Something about writing these Atlantis recaps makes me want to write about Hēraklēs. It might be a need to redeem the man from myth after his on-screen counterpart Hercules is done with him. So it's time for another labour from ancient Hellas' greatest hero: Hēraklēs.

The last time we met up with Hēraklēs, he had just used a river to clean some very dirty stables--for a reward, no less. Because of the contract for pay, king Eurystheus refuses to count the labour towards Hēraklēs' ten (well, eleven at that point) labours, and to make matters worse, king Augeias with whom Herakles had the contract, refuses to pay Hēraklēs for his efforts. To be fair, the river Alpheius did do all the work.

What follows next is one of the easiest labours for Hēraklēs--but only because of divine intervention. Eurystheus has been called upon to remove a huge flock of birds covering the waters of the Stymphalus, there they are hiding from wolves, it seems. Pausanias, in his 'Description of Greece' describes the birds that came to be known as the Stymphalian Birds:

"The Arabian desert breeds among other wild creatures birds called Stymphalian, which are quite as savage against men as lions or leopards. These fly against those who come to hunt them, wounding and killing them with their beaks. All armour of bronze or iron that men wear is pierced by the birds; but if they weave a garment of thick cork, the beaks of the Stymphalian birds are caught in the cork garment, just as the wings of small birds stick in bird-lime. These birds are of the size of a crane, and are like the ibis, but their beaks are more powerful, and not crooked like that of the ibis. Whether the modern Arabian birds with the same name as the old Arcadian birds are also of the same breed, I do not know. But if there have been from all time Stymphalian birds, just as there have been hawks and eagles, I should call these birds of Arabian origin, and a section of them might have flown on some occasion to Arcadia and reached Stymphalus. Originally they would be called by the Arabians, not Stymphalian, but by another name. But the fame of Heracles, and the superiority of the Greek over the foreigner, has resulted in the birds of the Arabian desert being called Stymphalian even in modern times." [8.22.4]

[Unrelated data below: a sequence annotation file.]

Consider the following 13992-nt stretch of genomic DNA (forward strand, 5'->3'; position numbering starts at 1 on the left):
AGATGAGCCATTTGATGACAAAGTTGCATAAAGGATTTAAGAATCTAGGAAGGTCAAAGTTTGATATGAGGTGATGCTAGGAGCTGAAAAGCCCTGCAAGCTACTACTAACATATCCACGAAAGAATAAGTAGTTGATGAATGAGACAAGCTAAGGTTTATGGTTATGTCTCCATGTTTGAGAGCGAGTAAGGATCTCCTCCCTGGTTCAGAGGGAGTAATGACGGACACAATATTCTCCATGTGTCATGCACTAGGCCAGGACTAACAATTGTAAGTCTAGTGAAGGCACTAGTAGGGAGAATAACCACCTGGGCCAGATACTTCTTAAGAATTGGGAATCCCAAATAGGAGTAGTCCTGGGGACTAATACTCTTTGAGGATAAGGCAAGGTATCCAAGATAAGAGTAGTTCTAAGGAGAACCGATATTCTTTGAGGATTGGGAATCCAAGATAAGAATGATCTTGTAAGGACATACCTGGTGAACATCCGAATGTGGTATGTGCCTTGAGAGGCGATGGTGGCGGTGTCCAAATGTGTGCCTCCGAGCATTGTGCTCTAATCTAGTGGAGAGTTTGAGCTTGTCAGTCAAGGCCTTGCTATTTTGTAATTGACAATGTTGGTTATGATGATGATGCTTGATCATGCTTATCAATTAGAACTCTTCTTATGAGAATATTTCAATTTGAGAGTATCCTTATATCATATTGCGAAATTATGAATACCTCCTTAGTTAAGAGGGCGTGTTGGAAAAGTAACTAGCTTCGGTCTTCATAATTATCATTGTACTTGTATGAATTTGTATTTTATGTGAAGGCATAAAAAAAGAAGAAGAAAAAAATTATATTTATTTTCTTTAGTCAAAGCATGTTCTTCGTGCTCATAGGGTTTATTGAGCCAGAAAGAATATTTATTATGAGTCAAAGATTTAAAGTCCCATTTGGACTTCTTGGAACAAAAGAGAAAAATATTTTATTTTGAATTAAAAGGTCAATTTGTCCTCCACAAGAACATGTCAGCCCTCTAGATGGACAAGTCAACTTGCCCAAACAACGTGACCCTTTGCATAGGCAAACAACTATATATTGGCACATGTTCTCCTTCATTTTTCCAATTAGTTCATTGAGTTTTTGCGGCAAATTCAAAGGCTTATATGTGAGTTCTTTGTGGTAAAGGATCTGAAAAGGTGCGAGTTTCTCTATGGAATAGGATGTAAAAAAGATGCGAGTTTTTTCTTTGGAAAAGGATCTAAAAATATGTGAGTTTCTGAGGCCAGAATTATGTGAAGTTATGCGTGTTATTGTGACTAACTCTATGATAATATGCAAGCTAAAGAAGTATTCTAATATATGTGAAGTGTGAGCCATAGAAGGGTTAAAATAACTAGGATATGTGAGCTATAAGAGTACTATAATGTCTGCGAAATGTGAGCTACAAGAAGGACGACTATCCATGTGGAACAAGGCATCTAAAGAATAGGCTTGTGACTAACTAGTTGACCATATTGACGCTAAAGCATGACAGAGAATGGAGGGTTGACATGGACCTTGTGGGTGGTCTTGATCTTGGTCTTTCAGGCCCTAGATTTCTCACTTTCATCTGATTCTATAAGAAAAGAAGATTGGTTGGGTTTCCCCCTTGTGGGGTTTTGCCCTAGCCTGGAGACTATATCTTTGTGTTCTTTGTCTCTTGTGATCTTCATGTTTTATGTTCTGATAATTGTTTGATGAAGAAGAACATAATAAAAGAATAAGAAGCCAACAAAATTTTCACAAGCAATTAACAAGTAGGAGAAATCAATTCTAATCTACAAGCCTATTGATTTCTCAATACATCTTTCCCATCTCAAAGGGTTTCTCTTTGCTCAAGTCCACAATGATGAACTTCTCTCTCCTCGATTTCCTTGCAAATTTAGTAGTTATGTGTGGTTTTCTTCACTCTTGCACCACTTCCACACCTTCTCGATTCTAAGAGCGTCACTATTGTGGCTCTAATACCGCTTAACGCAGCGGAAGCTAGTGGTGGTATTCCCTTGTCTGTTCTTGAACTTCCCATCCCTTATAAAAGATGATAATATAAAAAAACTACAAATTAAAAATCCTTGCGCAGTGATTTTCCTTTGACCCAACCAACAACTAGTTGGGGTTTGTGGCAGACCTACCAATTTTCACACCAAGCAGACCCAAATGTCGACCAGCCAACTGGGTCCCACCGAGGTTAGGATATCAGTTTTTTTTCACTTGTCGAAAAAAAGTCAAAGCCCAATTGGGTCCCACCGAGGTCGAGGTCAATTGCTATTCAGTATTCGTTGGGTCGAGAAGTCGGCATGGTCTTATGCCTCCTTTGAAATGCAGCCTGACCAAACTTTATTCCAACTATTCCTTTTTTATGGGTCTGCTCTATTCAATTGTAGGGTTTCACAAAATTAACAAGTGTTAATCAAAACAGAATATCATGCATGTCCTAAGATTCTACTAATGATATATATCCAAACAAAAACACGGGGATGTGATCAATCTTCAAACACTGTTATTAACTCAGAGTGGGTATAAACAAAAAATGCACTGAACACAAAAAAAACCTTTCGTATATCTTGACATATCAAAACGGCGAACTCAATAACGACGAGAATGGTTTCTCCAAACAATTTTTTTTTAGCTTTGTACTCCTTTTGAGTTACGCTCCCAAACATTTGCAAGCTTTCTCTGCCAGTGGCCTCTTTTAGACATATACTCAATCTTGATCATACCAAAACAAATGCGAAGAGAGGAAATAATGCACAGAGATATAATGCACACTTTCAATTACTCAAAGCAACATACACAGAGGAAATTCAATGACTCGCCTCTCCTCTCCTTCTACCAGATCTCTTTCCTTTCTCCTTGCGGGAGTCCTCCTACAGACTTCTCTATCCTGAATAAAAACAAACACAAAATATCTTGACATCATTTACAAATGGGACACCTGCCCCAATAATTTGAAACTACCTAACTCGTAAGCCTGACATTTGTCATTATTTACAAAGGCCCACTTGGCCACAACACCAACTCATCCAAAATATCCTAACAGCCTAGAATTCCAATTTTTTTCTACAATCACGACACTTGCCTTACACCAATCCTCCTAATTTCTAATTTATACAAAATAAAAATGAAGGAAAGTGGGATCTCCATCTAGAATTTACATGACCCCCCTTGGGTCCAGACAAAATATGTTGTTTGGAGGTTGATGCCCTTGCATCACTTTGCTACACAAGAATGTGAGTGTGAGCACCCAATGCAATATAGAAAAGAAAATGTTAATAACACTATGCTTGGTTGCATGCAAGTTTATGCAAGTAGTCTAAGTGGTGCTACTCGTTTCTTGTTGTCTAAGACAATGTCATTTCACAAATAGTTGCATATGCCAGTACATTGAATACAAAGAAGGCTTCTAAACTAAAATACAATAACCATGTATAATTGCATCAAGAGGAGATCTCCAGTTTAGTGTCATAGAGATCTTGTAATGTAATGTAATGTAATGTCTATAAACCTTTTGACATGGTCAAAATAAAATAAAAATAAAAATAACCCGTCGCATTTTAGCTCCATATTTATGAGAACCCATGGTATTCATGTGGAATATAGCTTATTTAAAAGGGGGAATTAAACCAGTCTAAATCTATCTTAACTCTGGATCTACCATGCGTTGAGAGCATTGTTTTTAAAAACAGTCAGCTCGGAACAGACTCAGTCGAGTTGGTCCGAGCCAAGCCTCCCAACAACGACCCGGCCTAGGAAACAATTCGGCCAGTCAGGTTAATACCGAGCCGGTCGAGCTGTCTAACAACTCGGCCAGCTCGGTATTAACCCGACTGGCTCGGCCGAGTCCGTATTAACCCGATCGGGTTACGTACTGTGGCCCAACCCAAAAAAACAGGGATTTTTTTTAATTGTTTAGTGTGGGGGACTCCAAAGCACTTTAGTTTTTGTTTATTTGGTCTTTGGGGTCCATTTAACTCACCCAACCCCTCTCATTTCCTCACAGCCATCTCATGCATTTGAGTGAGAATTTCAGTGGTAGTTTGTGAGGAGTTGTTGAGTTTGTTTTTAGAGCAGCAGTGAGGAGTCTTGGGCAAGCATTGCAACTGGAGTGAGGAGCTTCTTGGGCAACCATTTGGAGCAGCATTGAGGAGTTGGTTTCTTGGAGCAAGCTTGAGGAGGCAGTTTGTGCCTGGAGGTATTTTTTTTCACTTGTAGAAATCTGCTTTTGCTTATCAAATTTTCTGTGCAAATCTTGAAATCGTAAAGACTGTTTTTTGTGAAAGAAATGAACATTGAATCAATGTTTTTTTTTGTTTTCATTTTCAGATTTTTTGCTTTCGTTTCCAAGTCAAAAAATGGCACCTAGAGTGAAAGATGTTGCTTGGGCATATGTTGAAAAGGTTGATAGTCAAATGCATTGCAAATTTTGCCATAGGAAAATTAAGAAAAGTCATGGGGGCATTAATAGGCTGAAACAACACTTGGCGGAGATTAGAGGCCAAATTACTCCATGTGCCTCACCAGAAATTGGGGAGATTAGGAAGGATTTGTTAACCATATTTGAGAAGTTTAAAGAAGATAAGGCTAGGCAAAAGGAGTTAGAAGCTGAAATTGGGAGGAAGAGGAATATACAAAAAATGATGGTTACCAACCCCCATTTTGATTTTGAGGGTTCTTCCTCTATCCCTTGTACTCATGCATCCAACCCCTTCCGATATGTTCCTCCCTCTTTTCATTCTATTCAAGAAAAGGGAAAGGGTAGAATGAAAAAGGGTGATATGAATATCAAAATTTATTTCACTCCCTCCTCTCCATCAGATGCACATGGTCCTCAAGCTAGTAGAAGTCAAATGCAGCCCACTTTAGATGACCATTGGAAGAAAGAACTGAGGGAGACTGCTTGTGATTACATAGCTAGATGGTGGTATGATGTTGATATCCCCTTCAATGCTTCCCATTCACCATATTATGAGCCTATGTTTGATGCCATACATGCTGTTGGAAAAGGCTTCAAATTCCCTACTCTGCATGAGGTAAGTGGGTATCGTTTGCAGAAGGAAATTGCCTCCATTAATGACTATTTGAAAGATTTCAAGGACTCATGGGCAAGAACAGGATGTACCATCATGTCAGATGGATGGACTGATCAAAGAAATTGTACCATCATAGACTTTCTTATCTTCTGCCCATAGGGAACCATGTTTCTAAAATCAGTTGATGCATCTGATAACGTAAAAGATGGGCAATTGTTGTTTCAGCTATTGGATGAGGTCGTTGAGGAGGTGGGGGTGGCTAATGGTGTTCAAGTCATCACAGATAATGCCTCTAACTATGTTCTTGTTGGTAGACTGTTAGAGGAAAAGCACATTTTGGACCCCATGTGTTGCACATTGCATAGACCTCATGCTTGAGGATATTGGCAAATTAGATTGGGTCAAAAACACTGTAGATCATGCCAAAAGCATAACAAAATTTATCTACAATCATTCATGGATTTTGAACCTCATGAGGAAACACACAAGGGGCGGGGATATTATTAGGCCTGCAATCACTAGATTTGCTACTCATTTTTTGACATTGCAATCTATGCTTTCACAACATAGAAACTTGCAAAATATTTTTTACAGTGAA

Naturally, Hēraklēs gets the job. When he reaches the waters, even he is mystified on how he is going to get thousands upon thousands of birds to line up for his arrows; these birds in many of the stories are not only equipped with hard beaks, but some accounts even have them shoot out their feathers like arrows. There are two versions of the story, with variances upon these. The most deity-centered is from Apollodorus' 'Library':

"[W]hen Hercules was at a loss how to drive the birds from the wood, Athena gave him brazen castanets, which she had received from Hephaestus. By clashing these on a certain mountain that overhung the lake, he scared the birds. They could not abide the sound, but fluttered up in a fright, and in that way Hercules shot them."

Others, however, do not include the rattle at all, or do not mention Athena. In some versions, the birds are only scared off. Two examples; Pausanias in his 'Description of Greece':

"There is a story current about the water of the Stymphalus, that at one time man-eating birds bred on it, which Heracles is said to have shot down. Peisander of Camira, however, says that Heracles did not kill the birds, but drove them away with the noise of rattles." [8.22.4]

...and Diodorus in his 'Library of History':

"Now it was not possible to master the animals by force because of the exceptional multitude of them, and so the deed called for ingenuity in cleverly discovering some device. Consequently he fashioned a bronze rattle whereby he made a terrible noise and frightened the animals away, and furthermore, by maintaining a continual din, he easily forced them to abandon their siege of the place and cleansed the lake of them." [4.13.2]

Regardless of the actual details, Hēraklēs wraps up the job easily, and is now half way though his labours: six down, six to go. I can make one guarantee: the next labour will not be so easy: slay the Cretan Bull; a bull who has no intention of staying down.